Sin in its larger sense was hardly within the ken
Of these poor peasant souls, what dared I devise or say?
A deed of terror? Yes. A murder? Yes. A foul crime?
True, but a signal of battle, the first blood spilt in a war.
Who could foresee the sequence of wrong to the end of time?
Who would listen to peace with the red flag waving afar?
War, war, war, was the issue in all men's minds as they stood
Watching the constable force paraded that afternoon,
War of the ancient sort when men lay wait in a wood
Spying the Norman camps low crouched in a waning moon.
Group with group they whispered. Their eyes looked strangely and new,
Lit with the guilty knowledge as thoughts of the dead would pass.
It was a pitiful sight to mark how the anger grew
In souls that had prayed as children that very morning at Mass.
The answer to Joyce's murder was swift. Two strokes of the pen,
Set by Miss Blake's fair hand on parchment white as her face,
Gave what remained of the parish, lands, tenements, chapel, and mill,
All to a Scotch stock farmer to hold on a single lease.
Here stands the story written. The parchment itself could show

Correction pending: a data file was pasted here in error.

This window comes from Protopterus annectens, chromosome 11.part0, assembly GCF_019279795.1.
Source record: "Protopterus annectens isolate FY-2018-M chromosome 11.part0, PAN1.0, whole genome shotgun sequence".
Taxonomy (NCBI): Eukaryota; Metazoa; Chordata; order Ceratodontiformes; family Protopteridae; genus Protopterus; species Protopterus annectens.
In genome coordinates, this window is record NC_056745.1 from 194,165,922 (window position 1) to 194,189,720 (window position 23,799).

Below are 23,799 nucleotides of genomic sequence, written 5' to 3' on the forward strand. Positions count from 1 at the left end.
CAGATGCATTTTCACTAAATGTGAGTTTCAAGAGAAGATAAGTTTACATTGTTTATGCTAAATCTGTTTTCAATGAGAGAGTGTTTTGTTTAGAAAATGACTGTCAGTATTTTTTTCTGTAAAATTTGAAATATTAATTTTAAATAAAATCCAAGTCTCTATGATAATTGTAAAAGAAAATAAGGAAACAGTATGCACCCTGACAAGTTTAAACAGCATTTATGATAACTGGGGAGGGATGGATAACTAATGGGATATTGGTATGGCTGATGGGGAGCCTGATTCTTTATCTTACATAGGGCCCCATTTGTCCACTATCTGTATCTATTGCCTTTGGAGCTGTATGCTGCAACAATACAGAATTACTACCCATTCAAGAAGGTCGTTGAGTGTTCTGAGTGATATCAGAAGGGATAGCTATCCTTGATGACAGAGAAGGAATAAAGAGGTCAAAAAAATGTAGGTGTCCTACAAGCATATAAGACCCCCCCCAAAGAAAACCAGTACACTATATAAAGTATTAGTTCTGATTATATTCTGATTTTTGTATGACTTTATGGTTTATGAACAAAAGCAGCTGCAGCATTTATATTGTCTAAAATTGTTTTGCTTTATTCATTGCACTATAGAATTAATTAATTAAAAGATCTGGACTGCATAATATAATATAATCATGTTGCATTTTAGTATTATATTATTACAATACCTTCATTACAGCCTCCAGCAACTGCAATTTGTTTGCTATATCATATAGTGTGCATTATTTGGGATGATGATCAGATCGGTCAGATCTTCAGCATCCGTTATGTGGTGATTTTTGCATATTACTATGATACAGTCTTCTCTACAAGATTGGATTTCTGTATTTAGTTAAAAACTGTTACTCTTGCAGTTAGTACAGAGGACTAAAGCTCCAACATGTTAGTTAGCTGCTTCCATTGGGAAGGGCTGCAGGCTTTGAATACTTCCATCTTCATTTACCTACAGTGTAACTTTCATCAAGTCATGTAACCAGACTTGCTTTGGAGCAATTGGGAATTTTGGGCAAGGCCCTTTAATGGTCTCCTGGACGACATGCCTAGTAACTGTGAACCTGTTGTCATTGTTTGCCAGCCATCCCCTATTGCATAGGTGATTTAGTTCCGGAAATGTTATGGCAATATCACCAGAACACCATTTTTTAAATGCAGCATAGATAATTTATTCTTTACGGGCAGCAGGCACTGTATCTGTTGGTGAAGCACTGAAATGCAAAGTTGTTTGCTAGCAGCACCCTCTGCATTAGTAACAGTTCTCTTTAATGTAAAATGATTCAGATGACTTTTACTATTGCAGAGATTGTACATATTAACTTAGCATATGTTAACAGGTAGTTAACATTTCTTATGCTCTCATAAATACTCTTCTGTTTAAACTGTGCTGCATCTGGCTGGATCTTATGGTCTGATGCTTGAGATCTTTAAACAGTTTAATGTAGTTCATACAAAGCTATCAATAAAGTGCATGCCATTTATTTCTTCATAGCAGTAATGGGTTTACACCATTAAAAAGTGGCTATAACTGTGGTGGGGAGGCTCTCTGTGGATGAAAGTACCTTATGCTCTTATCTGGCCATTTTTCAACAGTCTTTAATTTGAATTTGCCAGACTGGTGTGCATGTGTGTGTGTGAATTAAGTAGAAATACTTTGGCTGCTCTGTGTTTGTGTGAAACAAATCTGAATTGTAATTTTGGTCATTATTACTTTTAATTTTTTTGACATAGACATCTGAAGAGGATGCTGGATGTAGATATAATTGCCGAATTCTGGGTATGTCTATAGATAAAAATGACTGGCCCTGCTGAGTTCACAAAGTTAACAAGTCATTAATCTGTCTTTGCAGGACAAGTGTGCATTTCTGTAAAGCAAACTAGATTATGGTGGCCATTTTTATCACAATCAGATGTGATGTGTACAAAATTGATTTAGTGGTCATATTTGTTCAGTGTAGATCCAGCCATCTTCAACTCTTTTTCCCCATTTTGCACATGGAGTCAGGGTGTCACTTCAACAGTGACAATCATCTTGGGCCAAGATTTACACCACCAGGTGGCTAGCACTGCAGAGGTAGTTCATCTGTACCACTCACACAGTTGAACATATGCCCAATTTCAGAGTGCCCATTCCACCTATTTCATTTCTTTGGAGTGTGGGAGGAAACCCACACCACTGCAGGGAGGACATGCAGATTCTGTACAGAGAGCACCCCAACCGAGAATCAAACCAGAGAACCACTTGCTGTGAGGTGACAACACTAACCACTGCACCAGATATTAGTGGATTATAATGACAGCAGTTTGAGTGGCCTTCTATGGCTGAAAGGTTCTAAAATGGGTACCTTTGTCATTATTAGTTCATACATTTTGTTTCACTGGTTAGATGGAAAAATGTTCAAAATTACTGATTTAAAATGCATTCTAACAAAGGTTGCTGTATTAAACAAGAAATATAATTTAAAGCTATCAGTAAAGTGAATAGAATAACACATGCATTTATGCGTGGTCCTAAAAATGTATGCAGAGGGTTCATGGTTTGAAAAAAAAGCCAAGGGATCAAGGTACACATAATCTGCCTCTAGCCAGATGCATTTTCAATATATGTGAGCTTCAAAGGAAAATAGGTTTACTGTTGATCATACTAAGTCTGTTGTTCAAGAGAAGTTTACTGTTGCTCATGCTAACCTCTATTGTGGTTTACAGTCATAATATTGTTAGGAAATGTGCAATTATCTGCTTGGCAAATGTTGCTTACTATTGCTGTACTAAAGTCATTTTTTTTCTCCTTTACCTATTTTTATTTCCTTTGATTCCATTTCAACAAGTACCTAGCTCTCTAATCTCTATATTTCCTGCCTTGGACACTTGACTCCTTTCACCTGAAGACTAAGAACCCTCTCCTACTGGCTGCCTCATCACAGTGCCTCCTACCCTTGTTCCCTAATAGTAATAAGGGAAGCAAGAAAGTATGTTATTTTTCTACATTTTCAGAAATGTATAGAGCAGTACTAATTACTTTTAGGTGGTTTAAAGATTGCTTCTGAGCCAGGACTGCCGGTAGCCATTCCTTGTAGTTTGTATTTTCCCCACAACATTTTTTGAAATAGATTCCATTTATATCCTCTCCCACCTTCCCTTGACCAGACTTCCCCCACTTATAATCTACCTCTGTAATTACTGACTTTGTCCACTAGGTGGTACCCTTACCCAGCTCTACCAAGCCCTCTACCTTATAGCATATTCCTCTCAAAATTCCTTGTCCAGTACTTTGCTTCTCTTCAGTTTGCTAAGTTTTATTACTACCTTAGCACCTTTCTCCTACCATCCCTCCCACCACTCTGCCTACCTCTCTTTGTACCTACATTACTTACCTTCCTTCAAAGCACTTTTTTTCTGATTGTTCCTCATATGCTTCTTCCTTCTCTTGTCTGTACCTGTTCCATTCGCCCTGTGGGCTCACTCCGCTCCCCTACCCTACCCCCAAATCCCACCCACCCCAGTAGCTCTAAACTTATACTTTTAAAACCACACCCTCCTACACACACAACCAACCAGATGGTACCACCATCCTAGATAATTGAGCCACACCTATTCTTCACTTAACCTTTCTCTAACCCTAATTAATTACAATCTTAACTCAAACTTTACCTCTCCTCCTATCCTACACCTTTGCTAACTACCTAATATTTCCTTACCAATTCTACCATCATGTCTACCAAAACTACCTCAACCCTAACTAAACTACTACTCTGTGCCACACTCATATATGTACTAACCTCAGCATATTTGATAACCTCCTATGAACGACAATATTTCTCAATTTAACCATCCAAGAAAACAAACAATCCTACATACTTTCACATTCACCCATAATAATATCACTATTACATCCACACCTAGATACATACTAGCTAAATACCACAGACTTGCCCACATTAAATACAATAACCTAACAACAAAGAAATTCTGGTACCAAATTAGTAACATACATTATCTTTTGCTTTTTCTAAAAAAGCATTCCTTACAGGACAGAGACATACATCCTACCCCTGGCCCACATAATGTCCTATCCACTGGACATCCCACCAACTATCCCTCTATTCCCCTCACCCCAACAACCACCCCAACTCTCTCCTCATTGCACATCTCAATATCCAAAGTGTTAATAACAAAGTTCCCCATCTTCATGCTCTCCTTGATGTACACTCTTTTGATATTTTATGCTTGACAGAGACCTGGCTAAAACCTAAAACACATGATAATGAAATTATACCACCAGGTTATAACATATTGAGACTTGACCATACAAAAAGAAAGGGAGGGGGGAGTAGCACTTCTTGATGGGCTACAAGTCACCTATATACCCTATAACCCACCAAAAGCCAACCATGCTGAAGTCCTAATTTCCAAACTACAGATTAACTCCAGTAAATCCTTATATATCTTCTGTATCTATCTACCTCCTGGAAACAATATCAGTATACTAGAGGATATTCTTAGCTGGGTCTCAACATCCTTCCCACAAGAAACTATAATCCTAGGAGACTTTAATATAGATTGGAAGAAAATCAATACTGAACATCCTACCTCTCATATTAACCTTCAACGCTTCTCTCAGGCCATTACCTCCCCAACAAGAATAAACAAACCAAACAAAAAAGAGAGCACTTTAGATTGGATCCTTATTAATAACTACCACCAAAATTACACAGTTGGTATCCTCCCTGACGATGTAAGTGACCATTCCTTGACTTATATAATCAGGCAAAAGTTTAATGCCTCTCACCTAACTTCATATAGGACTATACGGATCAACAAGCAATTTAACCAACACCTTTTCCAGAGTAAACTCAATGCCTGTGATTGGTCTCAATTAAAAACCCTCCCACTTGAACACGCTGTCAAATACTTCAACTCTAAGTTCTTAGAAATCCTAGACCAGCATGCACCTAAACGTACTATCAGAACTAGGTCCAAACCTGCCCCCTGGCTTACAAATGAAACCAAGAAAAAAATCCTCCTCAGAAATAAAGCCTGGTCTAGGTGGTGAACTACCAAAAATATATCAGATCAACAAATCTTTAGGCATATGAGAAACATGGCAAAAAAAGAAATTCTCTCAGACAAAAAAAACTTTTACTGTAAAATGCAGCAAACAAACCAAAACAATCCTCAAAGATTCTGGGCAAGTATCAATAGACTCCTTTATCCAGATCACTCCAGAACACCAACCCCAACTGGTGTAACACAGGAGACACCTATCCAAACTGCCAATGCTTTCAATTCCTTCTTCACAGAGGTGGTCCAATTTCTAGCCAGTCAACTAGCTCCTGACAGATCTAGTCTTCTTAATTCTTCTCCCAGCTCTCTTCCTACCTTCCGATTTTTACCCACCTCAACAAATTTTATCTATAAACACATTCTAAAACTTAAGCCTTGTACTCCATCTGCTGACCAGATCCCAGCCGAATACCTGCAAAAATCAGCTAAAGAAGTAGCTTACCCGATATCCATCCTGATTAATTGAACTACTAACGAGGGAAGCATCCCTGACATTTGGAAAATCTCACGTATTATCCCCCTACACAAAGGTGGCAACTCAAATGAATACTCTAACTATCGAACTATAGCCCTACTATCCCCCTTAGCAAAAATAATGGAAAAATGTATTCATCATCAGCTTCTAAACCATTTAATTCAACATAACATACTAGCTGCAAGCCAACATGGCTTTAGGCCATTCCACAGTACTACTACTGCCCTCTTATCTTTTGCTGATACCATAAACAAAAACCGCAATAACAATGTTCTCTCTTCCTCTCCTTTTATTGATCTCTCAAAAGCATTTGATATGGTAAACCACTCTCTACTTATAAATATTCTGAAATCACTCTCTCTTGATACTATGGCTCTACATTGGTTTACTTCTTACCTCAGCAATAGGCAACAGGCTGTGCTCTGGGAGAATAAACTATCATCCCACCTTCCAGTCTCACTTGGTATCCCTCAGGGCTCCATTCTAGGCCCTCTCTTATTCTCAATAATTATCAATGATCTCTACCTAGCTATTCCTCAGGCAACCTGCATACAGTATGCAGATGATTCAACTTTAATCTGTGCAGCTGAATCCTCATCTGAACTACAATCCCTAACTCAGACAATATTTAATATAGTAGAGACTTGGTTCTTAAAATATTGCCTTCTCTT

Hardly more of their death than this great desolate plain.
The poor potato trenches they dug, how greenly they grow!
Grass, all grass for ever, the graves of our women and men!
And did all die? You ask it. I ask you in turn, ``What is death?''
Death by disease or battle, with gaping wounds for a door:
Through it the prisoned soul runs forth with the prisoned breath,
And what is lost for the one the other gains it and more:
This is the death of the body. Some died thus, fortunate ones,
Here and there a woman taken in labour of birth,
Here and there a man struck down on his cold hearth stones,
Here and there a child, or grey beard bent to the earth.
Heaven in pity took them. Their innocent souls received
All that the Church can give of help on the onward way.
Here as they lived they died, believing all they believed.
Here their bodies rest, clay kneaded with kindred clay.
Every eviction in Ireland brings one such physical loss,